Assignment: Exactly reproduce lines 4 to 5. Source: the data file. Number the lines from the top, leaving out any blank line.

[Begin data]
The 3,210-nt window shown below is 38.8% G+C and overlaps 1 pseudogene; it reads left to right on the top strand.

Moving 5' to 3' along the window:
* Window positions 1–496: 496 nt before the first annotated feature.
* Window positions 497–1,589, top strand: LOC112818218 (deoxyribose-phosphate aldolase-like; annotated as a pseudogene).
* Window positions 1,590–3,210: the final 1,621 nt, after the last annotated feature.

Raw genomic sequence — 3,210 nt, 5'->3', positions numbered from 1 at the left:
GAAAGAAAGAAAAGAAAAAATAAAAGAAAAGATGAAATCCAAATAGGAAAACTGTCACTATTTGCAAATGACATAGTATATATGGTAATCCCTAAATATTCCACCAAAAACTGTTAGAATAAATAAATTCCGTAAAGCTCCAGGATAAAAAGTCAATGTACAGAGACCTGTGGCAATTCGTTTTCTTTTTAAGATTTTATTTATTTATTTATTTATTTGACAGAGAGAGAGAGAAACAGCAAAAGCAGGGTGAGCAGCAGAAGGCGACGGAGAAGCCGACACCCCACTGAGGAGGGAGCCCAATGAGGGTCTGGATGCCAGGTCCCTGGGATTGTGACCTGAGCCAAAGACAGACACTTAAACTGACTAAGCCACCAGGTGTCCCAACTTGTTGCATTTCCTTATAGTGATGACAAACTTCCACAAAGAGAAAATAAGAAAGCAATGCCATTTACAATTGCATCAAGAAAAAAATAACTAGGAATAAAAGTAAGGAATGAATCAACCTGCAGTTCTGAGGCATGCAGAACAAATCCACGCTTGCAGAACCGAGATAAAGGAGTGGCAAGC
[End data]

* Window positions 497–1,589, top strand: LOC112818218 (deoxyribose-phosphate aldolase-like; annotated as a pseudogene).
* Window positions 1,590–3,210: the final 1,621 nt, after the last annotated feature.